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Companies face potentially tighter constraints on AI use as regulators lead drive to assess risks

Posted On: May. 1, 2024 12:00 AM CST

AI regulation

The regulatory and potentially statutory framework emerging to govern the development and use of artificial intelligence will likely create compliance requirements for organizations and possibly legal exposures as well.

“The regulations will give the legal framework and the guardrails within which companies need to operate,” said Pamela Hans, managing shareholder of the Philadelphia office of Anderson Kill P.C.

The movement toward such a framework is just beginning, though several major companies have acted independently to restrict the use of generative AI by employees due to privacy and security concerns, according to news reports.

AI regulation is in the early stages of development, said Jaymin Kim, Toronto-based senior vice president, cyber risk practice, for Marsh LLC. The European Union is arguably the furthest ahead, she said. 

While it is “likely we will see compliance requirements emerge, we’ve yet to see any completely wide-sweeping” requirements that could affect policy wordings, she said. 

In April 2021, the European Commission proposed its Artificial Intelligence Act. The regulation would place AI applications in three categories: applications and systems that create an unacceptable risk; high-risk applications; and applications not explicitly banned or listed as high-risk, according to information on the EU’s Artificial Intelligence Act website. 

“To a certain extent outside of the U.S. or for multinational companies, this is a new exposure,” said Meghan Dalton, Chicago-based partner at Clyde & Co. Organizations will have to ensure they are compliant with the European directive once it is finalized and implemented. 

In the United States, individual states are leading the movement to regulation, much as they did with data privacy, experts say. 

“You’re starting to see states take the helm,” in the absence of a federal law, said Nadia Hoyte, New York-based national cyber practice leader for USI Insurance Services LLC, noting New York state’s recent Proposed Insurance Circular Letter. 

Sent Jan. 17 by the New York State Department of Financial Services to New York-based insurers and others, the circular provides guidance on the “use of artificial intelligence systems and external consumer data and information sources in insurance underwriting and pricing.” The Department asked for feedback on the proposed guidance by March 17.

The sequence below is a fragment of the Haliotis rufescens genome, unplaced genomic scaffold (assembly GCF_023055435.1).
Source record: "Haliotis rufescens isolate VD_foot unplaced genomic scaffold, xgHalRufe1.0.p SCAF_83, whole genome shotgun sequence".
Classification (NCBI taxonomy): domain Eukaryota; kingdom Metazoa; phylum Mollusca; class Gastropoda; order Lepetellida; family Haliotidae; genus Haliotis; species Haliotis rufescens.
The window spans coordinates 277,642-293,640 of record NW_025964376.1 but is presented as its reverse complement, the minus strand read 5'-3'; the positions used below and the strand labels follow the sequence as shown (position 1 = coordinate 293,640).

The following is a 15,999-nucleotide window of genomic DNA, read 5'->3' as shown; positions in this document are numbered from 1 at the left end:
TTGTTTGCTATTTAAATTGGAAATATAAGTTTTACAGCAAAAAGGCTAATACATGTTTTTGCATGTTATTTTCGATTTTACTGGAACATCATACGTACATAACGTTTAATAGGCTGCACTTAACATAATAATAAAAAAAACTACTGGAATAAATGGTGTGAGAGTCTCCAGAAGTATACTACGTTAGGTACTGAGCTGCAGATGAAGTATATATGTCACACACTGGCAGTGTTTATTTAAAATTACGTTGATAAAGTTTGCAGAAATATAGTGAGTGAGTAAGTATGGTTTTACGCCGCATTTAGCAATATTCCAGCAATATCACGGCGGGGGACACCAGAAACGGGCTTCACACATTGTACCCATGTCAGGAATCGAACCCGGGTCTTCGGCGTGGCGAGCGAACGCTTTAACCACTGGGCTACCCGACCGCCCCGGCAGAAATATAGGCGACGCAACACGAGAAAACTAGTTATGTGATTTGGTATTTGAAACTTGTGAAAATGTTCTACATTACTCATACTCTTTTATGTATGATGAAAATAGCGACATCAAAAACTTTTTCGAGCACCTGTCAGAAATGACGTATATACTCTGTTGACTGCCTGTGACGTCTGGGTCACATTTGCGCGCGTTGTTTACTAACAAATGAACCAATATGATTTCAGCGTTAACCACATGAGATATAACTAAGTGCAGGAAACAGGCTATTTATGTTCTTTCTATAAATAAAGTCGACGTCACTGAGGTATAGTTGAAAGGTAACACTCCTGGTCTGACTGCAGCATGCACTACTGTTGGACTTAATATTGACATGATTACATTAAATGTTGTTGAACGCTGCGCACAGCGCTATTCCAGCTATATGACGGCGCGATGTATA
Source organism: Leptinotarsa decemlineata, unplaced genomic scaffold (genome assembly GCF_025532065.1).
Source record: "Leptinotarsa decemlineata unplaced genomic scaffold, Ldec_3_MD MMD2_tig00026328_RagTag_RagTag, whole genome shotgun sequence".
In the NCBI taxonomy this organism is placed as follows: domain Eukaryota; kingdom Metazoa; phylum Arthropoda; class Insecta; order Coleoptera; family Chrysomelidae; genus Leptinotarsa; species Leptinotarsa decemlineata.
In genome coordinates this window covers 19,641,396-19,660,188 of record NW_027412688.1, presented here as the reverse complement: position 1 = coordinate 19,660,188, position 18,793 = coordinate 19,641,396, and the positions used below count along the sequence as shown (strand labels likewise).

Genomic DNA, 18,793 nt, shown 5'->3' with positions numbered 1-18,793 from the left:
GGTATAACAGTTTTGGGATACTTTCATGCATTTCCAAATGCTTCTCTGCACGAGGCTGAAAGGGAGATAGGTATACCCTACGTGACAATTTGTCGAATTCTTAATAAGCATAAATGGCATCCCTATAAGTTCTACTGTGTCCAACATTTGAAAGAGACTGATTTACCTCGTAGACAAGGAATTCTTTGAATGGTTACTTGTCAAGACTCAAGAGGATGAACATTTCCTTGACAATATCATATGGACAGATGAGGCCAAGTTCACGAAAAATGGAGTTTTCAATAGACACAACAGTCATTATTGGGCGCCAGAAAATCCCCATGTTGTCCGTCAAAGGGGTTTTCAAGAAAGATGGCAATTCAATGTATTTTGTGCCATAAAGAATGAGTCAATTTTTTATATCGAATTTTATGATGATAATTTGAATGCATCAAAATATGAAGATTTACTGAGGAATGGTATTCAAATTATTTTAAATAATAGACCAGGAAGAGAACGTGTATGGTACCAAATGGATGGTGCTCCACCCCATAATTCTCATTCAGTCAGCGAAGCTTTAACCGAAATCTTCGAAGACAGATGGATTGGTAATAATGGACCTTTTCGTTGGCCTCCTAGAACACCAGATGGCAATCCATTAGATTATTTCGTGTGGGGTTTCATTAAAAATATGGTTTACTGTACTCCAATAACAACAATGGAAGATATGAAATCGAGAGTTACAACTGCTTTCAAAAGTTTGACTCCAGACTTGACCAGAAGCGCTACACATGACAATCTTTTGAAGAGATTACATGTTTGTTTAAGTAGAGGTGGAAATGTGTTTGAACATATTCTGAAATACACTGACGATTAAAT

Among other things, the circular addresses concerns over potential discrimination through the use of AI, transparency over the use of the technology, and data and privacy concerns.

According to The Council of State Governments, 17 states have enacted 29 bills focused on regulating the design, development and use of artificial intelligence, primarily addressing data privacy and accountability, since 2019.

The National Conference of State Legislatures says that in the 2023 legislative session, at least 25 states, the District of Columbia and Puerto Rico introduced artificial intelligence bills, and 18 states and Puerto Rico adopted resolutions or enacted legislation.

Federal regulatory activity, so far, has been in the form of Executive Order 13859, “Maintaining American Leadership in Artificial Intelligence,” which requires the director of the Office of Management and Budget, in coordination with the directors of the Office of Science and Technology Policy, the Domestic Policy Council and the National Economic Council, to issue a memorandum that provides guidance to all federal agencies to inform the development of regulatory and nonregulatory approaches regarding technologies and industrial sectors that are empowered or enabled by artificial intelligence, according to the White House.

“Regulators want to protect against unfair uses of AI,” said Marshall Gilinsky, a shareholder in Boston and New York for Anderson Kill P.C., who practices in the firm’s insurance recovery and commercial litigation departments.